Last Friday, tens of thousands of teenagers skipped school to protest government inaction on climate change and a teenage boy named William Connolly (also known as egg boy) in Australia smacked an egg against the back of the head of an Australian politician public entertaining the idea Muslims were responsible for their own slaughter at the hands of a white supremacist terrorist. These were just the latest teens to set a moral example, following hot on the heels of Ethan Lindenberger of Norwalk, Ohio, who testified before Congress about his parent’s anti-vaxxer beliefs and his desire to inoculate himself responsibly.
Zoom out a bit and you’ve got 16-year-old Greta Thunberg, nominated for a Nobel Peace Prize for her fight against climate change, 17-year-old Marcel McClinton, who survived a shooting in West Houston then decided to run for City Council, and TK. And there are the teenage survivors of the shooting at Marjory Stoneman Douglas High School, who formed the March For Our Lives movement and organized a protest so large it was seen around the world.
All over the country — or at least the internet — it seems like teenagers are speaking up. They are active, politically engaged, willing to share their opinions (good and bad) and organize. But why is it teenagers speaking out and not their parents? And why now? The issues they seem to be tackling, are at least on a surface level, myriad: gun violence, health care access, climate change, Islamophobia and racism. But there’s a common theme. Decisions are being passively made for teenagers by adults who refuse to act. This new crop of youthful activists isn’t anti-authority, per se, they stand against and step in for adult leaders too conflict averse to stand on principle.
Gun violence is the perfect example of this dynamic. School shootings have been a talked-about-problem since the Columbine massacre in 1999 and a significant percentage of the thousands of mass shootings that have occurred since have happened in schools. The kids who attend these schools make few of the decisions about how these institutions are run or guarded. They do not vote for their board members or representatives. They do not volunteer for the PTA because they are neither P nor T so don’t belong in the A.
But they do die. And, now, they also stand up and confront bad actors like the National Rifle Association and Floridian Republican Representative Matthew Gaetz, shaming them publicly. In a sense, they use their youth as a way to get close to power (just watch Egg Boy creep up on that bigot) and then offer profound, nuanced, and forceful critique. This seems to surprise people every time, but it’s unclear why. Today’s teenagers have been, thanks to their hovering parents and the hyper-competitiveness of the environment they’ve grown up in, very well educated.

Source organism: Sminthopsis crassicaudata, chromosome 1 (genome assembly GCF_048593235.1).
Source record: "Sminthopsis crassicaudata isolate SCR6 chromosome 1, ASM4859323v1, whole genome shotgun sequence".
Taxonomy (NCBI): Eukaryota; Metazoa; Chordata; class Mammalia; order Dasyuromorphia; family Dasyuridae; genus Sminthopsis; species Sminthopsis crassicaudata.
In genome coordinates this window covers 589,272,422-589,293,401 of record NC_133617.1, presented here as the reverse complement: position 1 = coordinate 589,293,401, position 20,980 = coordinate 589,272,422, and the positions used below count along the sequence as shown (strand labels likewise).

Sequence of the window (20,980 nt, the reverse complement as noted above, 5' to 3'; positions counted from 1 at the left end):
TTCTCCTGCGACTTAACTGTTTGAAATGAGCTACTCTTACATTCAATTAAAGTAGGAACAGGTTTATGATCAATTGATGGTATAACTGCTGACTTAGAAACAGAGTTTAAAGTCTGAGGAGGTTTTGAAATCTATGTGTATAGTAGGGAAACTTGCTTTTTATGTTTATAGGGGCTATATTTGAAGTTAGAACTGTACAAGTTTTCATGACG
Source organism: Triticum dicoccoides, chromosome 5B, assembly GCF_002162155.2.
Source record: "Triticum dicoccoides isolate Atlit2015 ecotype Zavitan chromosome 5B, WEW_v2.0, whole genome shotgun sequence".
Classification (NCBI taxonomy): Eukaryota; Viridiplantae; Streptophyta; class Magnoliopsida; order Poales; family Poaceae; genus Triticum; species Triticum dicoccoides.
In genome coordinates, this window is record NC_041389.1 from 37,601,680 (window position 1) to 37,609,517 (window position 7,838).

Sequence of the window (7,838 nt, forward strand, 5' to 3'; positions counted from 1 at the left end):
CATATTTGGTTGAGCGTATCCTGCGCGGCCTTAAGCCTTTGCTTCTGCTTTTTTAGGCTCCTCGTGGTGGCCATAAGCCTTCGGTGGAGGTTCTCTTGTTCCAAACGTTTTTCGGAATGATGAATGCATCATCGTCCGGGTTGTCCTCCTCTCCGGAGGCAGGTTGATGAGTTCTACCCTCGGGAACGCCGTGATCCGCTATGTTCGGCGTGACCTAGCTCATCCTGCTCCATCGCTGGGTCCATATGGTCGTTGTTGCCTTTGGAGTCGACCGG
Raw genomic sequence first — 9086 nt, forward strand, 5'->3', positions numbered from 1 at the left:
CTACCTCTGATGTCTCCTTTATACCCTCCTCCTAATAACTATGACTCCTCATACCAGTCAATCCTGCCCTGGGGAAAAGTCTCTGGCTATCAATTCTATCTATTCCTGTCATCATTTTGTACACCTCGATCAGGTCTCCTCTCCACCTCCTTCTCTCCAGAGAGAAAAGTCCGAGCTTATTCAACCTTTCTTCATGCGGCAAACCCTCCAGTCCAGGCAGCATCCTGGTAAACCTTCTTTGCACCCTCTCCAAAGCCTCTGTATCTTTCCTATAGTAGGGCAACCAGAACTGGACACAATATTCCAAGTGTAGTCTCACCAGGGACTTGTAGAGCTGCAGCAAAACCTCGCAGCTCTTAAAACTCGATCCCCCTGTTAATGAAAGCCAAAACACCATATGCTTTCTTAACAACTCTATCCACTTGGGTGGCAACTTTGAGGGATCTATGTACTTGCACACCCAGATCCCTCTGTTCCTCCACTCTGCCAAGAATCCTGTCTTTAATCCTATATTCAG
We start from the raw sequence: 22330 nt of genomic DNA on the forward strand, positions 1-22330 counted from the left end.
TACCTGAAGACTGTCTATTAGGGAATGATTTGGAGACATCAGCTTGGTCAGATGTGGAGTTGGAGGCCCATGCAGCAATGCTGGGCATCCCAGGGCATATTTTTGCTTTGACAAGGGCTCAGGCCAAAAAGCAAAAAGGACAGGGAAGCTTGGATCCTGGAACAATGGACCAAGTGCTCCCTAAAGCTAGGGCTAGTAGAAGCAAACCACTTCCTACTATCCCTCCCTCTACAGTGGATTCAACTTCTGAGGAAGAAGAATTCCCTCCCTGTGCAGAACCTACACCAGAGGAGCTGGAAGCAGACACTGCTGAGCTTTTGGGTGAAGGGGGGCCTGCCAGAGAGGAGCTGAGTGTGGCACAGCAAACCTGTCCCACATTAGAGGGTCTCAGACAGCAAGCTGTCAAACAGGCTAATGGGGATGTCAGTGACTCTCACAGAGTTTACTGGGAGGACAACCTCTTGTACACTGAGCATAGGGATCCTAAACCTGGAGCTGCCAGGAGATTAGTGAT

Vaccines aren’t a dissimilar issue. When Ethan Lindenberger testified before Congress, it felt a bit like a punk move: He was dunking on his parents in front of the entire country. But he was actually respectful and well spoken about settled medical science. He was specific in his critique and did not give ground to Rand Paul’s libertarian diatribes. He demanded better and left.
In a sense, the broader trend of teen activism seems to take place in the context of climate change, which is not merely another issue. Teens have watched their parents’ generations fail to accomplish anything meaningful on the issue for, depending on their ages, the better part of two decades. What is left but to walk out of school and demand that there be something left of the broader world for when you arrive? As one 16-year-old student said to Wired: “My GPA isn’t going to matter if I’m dead.”
It’s not that adults are incapable of protest or enacting major change in their government. Many adult politicians have come up with radical and thoughtful policy ideas to tackle the existential threats of these issues. But it does seem that they are more entrenched in a system of party politics and politeness in a way that hapless and occasionally rude teenagers have not yet had to reckon with. Notably, teens are also not limited by the historical limits of party politics. Any old-timer who has been around for forty or fifty years knows what it’s like to weather many political storms. But for teenagers, who are incredibly present-oriented, there are only immediate problems and big solutions. Parents may constantly tell their teens to think outside of the box, but the truth is teens don’t have a box. They do, however, thanks largely to the internet, have a platform.
None of this is to say that all teenagers are good. Jacob Wohl rose to prominence as a teen business investor turned Trumpian conspiracy theorist and hack who recently made waves for faking a threat of murder and violence against himself. 4Chan, the notorious, more offensive, more gross precursor to Reddit, is filled with edgelord teens who are testing their boundaries and flirting with extreme humor that is often tied in with racism and misogyny. And teenagers don’t just protest school shootings, they perpetrate them. For all the same reasons that teenagers are poised to be activists and moral voices for a community that is failing to address a problem, they can also be toxic.
So what do we make of a kid who hits a bigot in the head with an egg? Is he on par with the teens who marched in Selma or the teens who sat in Wenceslas Square as the Soviet Union fell? Perhaps not. But that doesn’t mean egg boy isn’t worth hearing. He’s got a point to make. It’s the adults who have the egg on their face.
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